Computers & Geosciences, Volume 25, Number 8, 1999

Another Node On the interNet

John C. Butler
University of Houston
Houston, TX 77204

Project Sisyphus: An Experiment In Electronic Communication

"For betraying the gods in favor of the mortals Sisyphys was condemned to punishment. He was sent to perform the task of pushing a huge rock along a steep slope. Unless he could topple the stone on the other side of the peak of the mountain he could not be free. Each time Sisyphus neared the stone rolled back to the ground leaving him tired and throwing him in despair." There are some days when it seems that Sisyphus and I have traded places. Just when I think that progress is being made, something happens and I begin again.

For the past few years I have been experimenting with LISTSERV as a way to communicate within tightly defined groups. Various authors have praised these threaded electronic discussion groups as providing a great way to facilitate discussions. Many have argued that students, for example, are more likely to respond by e-mail than in a face-to-face setting. You can delay an electronic response until you have had time to clarify your thoughts whereas when the instructor or boss is present you are under pressure to respond now.

I "own" a LISTSERV called the Virtual Coffee Room which is described as "discussions regarding geoscience course materials on the Internet". The name reflects the discussions that used to take place in the coffee room of the Geology Department at Miami University. Anything and everything was fair game for discussion by those assembled. Could a LISTSERV somehow stimulate discussions among a group of faculty members around the world who share a common interest in using the Internet to help create learning environments? Currently there are 199 subscribers in 22 different countries yet 85% of the contributions are from less than 10% of the subscribers. I also own UH CAMEL (Creating And Maintaining Environments for Learning) at the University of Houston which has about 130 subscribers (about 15% of the faculty). The percentage of electronic lurkers on this list is about the same as on the Virtual Coffee Room. It has proven hard to stimulate a sustained discussion on just about any topic. The one exception occurred when someone posted an announcement of a meeting that was to be held in the Kiva (a meeting room in our College of Education). Within a few minutes one of the subscribers asked "where is the Kiva?". Within a couple of hours there were 9 different responses. No other question has generated that much response within the two-year history of UH CAMEL.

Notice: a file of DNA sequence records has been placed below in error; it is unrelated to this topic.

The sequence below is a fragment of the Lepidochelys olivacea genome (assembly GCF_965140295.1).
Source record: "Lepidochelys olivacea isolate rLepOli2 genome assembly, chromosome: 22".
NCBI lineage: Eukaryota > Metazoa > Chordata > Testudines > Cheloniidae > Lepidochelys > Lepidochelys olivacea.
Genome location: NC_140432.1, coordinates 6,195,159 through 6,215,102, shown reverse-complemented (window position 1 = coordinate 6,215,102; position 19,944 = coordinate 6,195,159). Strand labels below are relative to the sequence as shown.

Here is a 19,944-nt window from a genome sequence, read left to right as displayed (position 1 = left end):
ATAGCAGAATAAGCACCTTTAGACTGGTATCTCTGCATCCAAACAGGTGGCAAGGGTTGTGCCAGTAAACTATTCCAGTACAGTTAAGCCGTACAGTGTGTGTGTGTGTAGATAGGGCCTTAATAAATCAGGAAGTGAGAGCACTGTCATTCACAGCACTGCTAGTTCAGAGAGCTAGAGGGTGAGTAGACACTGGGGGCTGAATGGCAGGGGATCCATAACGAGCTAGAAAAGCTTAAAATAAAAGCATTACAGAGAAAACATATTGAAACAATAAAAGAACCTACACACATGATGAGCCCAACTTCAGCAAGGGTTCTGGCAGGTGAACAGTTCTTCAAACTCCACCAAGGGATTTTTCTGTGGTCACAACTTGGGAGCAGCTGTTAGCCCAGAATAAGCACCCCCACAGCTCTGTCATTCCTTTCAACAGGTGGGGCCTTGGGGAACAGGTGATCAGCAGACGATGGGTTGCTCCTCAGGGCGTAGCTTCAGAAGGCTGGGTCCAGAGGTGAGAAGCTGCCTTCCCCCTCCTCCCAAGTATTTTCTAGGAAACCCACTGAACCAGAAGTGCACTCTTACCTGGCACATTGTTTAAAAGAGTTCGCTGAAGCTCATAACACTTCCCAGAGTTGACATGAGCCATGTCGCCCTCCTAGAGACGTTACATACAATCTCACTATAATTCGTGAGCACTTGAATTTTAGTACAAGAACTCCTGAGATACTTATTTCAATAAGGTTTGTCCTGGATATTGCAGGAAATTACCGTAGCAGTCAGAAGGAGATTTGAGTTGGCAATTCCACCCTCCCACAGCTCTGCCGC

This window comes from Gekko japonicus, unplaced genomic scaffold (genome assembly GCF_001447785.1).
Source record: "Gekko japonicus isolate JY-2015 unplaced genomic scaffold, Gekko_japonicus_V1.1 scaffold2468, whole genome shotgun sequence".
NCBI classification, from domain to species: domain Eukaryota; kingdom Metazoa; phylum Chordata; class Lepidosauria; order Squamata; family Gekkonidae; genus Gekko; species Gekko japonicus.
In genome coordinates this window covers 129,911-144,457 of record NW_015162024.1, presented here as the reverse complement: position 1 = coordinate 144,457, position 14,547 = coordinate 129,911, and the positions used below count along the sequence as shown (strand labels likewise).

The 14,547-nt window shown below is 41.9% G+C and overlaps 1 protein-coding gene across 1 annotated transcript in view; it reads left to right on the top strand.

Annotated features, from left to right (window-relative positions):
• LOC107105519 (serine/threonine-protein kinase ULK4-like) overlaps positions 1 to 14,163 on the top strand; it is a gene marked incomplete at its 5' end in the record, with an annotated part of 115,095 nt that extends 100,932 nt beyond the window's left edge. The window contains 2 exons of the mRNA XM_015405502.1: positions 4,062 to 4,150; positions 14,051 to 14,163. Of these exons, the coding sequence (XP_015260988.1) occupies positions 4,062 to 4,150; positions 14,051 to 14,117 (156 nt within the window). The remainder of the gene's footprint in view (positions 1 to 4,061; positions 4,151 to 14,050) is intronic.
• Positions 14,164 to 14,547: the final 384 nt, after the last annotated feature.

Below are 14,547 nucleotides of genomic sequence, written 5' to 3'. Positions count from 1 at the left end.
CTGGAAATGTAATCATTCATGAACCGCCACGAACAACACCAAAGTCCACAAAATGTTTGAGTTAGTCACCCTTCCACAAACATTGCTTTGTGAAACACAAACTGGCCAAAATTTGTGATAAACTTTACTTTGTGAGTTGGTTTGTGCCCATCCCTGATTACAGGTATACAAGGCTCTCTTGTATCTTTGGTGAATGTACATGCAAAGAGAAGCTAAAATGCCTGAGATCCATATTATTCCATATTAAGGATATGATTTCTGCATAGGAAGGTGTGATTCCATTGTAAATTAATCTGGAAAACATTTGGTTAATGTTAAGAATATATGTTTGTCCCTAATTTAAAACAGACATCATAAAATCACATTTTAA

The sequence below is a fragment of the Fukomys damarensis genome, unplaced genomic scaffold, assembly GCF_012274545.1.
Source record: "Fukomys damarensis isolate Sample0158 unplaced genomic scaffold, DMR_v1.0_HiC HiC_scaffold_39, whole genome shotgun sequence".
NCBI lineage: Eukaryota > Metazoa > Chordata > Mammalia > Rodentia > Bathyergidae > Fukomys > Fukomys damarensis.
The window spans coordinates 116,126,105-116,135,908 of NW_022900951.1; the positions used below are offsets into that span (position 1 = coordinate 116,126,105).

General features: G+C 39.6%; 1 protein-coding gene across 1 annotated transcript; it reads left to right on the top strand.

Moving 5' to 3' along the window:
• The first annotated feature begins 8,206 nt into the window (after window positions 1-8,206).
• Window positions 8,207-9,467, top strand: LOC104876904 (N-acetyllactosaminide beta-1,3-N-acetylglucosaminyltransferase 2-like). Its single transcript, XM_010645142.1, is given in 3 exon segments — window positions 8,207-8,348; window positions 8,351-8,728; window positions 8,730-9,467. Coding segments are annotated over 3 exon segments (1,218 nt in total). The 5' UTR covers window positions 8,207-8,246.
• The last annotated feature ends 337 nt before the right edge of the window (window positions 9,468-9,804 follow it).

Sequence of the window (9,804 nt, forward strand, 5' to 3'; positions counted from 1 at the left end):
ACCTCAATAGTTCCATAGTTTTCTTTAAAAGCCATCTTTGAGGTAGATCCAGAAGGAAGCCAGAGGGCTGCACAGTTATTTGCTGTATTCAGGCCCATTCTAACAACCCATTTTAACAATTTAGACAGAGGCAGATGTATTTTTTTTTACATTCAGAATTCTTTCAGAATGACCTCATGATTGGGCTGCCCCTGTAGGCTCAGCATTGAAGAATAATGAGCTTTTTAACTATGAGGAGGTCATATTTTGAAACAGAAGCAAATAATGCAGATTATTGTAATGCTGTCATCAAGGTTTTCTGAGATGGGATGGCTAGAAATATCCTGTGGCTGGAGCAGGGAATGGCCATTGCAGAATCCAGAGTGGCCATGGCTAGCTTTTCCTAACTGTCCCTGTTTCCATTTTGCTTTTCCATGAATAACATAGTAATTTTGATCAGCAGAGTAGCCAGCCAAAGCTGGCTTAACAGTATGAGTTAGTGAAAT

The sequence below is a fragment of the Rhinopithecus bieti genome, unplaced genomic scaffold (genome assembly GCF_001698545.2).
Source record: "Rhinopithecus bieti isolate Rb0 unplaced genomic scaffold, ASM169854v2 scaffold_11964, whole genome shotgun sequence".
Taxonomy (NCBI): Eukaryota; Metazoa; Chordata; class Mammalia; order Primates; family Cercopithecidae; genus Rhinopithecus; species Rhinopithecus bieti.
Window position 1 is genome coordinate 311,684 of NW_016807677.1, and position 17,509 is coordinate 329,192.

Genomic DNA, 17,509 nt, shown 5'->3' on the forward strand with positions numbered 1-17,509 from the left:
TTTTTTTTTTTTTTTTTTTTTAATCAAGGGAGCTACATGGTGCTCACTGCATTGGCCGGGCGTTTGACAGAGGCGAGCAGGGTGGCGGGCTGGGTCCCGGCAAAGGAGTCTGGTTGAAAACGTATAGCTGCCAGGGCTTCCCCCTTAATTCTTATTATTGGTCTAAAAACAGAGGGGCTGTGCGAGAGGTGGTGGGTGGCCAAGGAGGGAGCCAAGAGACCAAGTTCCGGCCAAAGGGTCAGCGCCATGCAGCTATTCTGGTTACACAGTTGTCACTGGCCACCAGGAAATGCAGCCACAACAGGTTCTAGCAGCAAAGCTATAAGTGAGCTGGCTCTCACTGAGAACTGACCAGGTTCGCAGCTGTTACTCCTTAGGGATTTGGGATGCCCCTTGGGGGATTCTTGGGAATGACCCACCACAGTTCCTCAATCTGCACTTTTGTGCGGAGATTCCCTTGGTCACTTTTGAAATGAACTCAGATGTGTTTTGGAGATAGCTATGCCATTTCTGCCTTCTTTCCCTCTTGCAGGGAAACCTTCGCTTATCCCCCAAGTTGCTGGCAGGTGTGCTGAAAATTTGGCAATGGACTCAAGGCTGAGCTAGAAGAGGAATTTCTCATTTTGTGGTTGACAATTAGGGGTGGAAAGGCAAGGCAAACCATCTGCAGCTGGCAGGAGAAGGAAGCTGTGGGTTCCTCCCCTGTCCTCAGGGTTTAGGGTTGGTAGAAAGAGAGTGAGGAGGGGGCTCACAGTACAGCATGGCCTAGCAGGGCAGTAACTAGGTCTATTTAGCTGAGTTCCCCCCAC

I also "own" a LISTSERV called The Dye Society, which discusses the genealogy and history of the family of Hans Laurentszen Duyts (1644 1708). There are about 125 subscribers and during its two-year history more than 2,500 individual messages have been posted and lurkers account for about 20% of the subscriptions. The difference seems to be that The Dye Society is very narrowly focused. A tremendous amount of information is shared on a daily basis and one wonders how such work could have been accomplished when snail-mail was the primary medium for exchange.

Project Sisyphus was designed to see if a more focused set of questions would enhance communication. This project is described at and is designed for faculty teaching introductory geoscience courses during the fall semester of 1999. Four times during the semester a question will be raised. The first question, for example, "what do you do in the first week of the semester that generates interest in the topic" will be asked about three weeks before the start of the semester. A panel of 7 faculty will each provide their own response. Subscribers who may be interested in trying something new, therefore, will have time to incorporate a suggestion in their own course or they can publish their own suggestion. Several weeks later responses will be solicited from those subscribers who tried one of the suggestions. Did it work? How do you know that it worked or did not work? All of the suggestions and responses will be published on the web and readers are encouraged to check in once in a while if they are interested in learning how their peers handle a particular situation.

I would be interested in learning of the experiences of the readers of C&G who are attempting to facilitate sharing information using electronic distribution lists. What works for you and what does or has not worked?